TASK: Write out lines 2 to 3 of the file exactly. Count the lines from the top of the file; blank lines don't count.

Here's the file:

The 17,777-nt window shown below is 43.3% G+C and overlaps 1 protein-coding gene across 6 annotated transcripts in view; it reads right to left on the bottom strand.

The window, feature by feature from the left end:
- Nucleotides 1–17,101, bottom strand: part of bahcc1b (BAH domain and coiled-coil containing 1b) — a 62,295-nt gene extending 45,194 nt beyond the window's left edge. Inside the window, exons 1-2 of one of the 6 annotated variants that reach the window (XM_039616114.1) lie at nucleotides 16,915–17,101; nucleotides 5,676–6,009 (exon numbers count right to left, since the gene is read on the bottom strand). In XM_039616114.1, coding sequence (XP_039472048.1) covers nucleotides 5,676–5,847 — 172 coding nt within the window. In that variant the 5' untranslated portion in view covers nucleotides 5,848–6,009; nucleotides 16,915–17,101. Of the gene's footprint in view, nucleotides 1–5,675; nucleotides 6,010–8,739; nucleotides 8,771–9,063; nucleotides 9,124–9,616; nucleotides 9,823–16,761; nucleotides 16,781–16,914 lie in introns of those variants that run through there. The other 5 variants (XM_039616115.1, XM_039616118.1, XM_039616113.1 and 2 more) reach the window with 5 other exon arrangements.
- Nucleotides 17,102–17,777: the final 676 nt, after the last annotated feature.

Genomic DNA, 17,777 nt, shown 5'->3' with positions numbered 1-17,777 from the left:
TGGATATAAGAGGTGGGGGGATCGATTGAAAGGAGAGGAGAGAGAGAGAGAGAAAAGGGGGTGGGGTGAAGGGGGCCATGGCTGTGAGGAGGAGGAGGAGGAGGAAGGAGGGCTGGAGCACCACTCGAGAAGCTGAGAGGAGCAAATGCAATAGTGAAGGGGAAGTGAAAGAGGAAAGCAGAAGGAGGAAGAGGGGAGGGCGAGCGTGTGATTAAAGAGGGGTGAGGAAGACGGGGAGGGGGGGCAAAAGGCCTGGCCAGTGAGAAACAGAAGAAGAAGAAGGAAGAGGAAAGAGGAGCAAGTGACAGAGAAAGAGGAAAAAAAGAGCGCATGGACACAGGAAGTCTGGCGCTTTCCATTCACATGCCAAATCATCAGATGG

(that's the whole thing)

The window, feature by feature from the left end:
- Nucleotides 1–17,101, bottom strand: part of bahcc1b (BAH domain and coiled-coil containing 1b) — a 62,295-nt gene extending 45,194 nt beyond the window's left edge. Inside the window, exons 1-2 of one of the 6 annotated variants that reach the window (XM_039616114.1) lie at nucleotides 16,915–17,101; nucleotides 5,676–6,009 (exon numbers count right to left, since the gene is read on the bottom strand). In XM_039616114.1, coding sequence (XP_039472048.1) covers nucleotides 5,676–5,847 — 172 coding nt within the window. In that variant the 5' untranslated portion in view covers nucleotides 5,848–6,009; nucleotides 16,915–17,101. Of the gene's footprint in view, nucleotides 1–5,675; nucleotides 6,010–8,739; nucleotides 8,771–9,063; nucleotides 9,124–9,616; nucleotides 9,823–16,761; nucleotides 16,781–16,914 lie in introns of those variants that run through there. The other 5 variants (XM_039616115.1, XM_039616118.1, XM_039616113.1 and 2 more) reach the window with 5 other exon arrangements.